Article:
Call Stats

 Month Fire/EMS
Jan 29
Feb 28
Mar 16
Apr 25
May 19
Jun 21
Jul 22
Aug 26
Sep 23
Oct 16
Nov -
Dec -
Total 225
2015 283



Middlefield Volunteer Fire Company

Volunteers Needed!

The Middlefield Volunteer Fire Company is currently participating in Everyday Hero CT, a program dedicated to increasing the number of volunteer firefighters throughout the state. Eighty percent of all fire personnel in Connecticut are volunteers, and the majority of fire departments throughout the state are experiencing a volunteer shortage. Local fire departments need volunteers of all skill levels and abilities, people willing and able to respond to emergencies whenever called upon.

“The skills and experience gained as a volunteer firefighter are invaluable and have a positive and lasting impact on the lives of others,” says Chief Fred Dudek, Everyday Hero CT program manager. “Those who join their local fire departments sign up for one of the most rewarding opportunities they’ll ever have.”

About the Middlefield Volunteer Fire Company

Established in 1934, the Middlefield Volunteer Fire Company, Inc. (MVFC) protects and safeguards the lives and property within the boundaries of Middlefield and Rockfall by doing everything within its power to provide firefighting and rescue services, as well as provide mutual aid support to surrounding communities. The MVFC is dedicated to providing for the safety and welfare of the community through the preservation of life, property, and the environment, by maintaining a constant state of readiness through firefighter training, and public education. The MVFC operates out of the firehouse located at the intersection of Jackson Hill Road and Route 157 and utilizes two engines, two tankers, a rescue truck, a pickup/brush truck, a pickup medical response truck, a small boat, and an antique parade engine. Anyone interested in learning more about the MVFC should call 860-349-7142, visit, or stop by the firehouse any Monday night after 6:30.

About Everyday Hero CT

A partnership of the Connecticut Fire Chiefs Association (CFCA) and the International Association of Fire Chiefs (IAFC), the Everyday Hero CT campaign is a two-year Volunteer Workforce Solutions (VWS) initiative designed to address the shortage of volunteer firefighters in Connecticut. It is helping achieve a viable and sustainable volunteer firefighter workforce for 15 Connecticut fire departments: Broad Brook Volunteer Fire Department, Cromwell Fire and EMS Department, Gales Ferry Volunteer Fire Company, Gardner Lake Volunteer Fire Company, Inc. (Salem), Greenwich Fire Department, Killingworth Volunteer Fire Department, Middlefield Volunteer Fire Company, Old Mystic Fire Department, Rocky Hill Fire Department, Somers Fire Department, Stamford Volunteer Firefighters Association, Trumbull Volunteer Fire Services, Westfield Fire Department (Middletown), Windsor Volunteer Fire Department, Wolcott Fire Department. Everyday Hero CT is funded by a Staffing for Adequate Fire and Emergency Response (SAFER) grant awarded to the CFCA by the U.S. Department of Homeland Security’s Federal Emergency Management Agency (FEMA) to develop a model to enhance the recruitment and retention of volunteer firefighters. For more information, visit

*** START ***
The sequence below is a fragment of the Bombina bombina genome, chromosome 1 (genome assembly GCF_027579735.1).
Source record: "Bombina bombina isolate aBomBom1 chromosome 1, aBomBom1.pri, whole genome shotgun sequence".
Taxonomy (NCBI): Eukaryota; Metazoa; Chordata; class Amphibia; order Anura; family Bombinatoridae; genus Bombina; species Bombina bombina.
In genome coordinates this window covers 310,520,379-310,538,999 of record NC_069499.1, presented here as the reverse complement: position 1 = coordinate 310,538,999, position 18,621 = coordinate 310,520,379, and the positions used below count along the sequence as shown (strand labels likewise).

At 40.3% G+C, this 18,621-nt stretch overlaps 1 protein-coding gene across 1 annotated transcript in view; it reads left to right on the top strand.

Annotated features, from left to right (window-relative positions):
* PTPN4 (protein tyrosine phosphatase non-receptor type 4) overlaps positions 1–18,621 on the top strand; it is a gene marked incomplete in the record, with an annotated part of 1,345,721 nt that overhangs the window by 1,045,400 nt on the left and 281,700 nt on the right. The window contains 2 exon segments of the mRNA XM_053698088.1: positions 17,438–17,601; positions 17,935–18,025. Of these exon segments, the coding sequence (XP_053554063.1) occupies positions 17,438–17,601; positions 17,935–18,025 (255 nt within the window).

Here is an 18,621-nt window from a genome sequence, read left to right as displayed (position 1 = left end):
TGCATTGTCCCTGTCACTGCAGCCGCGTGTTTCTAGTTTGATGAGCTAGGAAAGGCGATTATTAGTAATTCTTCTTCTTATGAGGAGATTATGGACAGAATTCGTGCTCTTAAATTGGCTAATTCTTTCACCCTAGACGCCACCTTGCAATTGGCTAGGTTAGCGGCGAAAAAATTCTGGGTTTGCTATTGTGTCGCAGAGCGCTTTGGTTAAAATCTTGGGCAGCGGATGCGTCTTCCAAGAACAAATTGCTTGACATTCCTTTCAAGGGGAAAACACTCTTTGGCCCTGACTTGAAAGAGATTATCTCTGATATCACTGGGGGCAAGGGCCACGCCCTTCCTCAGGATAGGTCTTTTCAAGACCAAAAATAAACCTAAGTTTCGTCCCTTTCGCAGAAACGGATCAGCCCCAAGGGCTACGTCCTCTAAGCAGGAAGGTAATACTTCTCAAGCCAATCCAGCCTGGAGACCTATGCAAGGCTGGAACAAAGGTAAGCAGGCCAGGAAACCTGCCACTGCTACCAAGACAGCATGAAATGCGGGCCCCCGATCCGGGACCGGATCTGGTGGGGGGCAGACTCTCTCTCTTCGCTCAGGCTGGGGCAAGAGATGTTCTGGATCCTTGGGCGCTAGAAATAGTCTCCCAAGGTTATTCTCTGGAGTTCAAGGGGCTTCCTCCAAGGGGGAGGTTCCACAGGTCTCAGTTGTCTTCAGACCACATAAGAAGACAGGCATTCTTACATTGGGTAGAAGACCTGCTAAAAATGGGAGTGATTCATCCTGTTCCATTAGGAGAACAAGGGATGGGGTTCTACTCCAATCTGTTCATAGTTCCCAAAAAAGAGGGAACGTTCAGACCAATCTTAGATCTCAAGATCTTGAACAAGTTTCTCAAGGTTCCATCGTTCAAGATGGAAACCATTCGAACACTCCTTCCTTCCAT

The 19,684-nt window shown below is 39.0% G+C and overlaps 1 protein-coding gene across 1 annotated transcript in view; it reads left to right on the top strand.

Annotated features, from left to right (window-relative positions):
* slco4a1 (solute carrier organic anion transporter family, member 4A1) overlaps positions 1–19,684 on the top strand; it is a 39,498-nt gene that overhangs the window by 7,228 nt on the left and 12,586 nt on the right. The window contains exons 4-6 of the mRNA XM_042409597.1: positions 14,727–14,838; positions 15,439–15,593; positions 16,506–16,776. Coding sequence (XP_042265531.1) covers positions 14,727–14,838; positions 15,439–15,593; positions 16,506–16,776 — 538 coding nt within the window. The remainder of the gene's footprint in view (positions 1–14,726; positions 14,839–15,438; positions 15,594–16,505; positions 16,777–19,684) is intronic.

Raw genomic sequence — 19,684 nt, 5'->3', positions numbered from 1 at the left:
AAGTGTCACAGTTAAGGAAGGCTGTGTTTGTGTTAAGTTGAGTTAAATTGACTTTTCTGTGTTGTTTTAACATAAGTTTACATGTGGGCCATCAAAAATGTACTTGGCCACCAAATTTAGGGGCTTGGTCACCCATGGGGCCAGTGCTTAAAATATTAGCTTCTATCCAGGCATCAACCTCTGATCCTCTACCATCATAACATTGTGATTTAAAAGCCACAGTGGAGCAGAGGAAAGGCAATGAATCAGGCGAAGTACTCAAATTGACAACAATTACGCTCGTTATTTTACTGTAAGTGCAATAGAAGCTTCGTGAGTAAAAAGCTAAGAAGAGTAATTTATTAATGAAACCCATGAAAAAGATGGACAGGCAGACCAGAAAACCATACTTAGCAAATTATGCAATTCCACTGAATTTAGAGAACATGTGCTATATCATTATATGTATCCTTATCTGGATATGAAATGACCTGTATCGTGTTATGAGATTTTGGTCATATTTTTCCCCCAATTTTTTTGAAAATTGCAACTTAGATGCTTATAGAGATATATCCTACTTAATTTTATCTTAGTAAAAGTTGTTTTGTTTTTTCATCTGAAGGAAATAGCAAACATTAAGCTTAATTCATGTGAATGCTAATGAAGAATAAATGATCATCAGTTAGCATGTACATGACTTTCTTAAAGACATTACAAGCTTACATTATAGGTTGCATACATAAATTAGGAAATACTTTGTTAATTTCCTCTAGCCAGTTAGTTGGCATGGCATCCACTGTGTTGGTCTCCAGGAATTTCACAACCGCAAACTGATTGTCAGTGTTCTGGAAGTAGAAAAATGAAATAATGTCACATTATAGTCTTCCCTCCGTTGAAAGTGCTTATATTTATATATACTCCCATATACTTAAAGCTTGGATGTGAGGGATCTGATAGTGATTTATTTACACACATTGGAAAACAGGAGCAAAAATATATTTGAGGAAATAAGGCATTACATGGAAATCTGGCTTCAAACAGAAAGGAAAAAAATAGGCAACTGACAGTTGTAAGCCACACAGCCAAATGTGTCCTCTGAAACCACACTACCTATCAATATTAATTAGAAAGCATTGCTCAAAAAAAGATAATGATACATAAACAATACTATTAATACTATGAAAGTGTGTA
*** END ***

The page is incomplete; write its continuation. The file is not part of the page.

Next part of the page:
Firefighters Give Scouts Ice Rescue Presentation

Tuesday Evening, members of the Middlefield Fire Company, along with Firefighter Ryan Parmelee from South Fire District, gave an ice safety presentation to the local Cub Scout Pack.  The group was given information on when the ice is safe to be on, as well as what to do in an emergency if someone were to fall through the ice.  Captain Jeff DiCostanzo, Lieutenant Dana Arnold, Lieutenant Steven Tyc, Past Chief Bruce Villwock, and Firefighter Nicholas Tyc gave a demonstration on the equipment used and methods of rescuing a victim during an ice water rescue incident.

If someone is in trouble on the ice, or falls through, it is important not to go on the ice to try and rescue them, as the ice is probably not safe to be on.  If you do witness someone fall through the ice, the most important thing is to call 911 and keep your eye on that person at all times, and give responders an accurate location of the victim.

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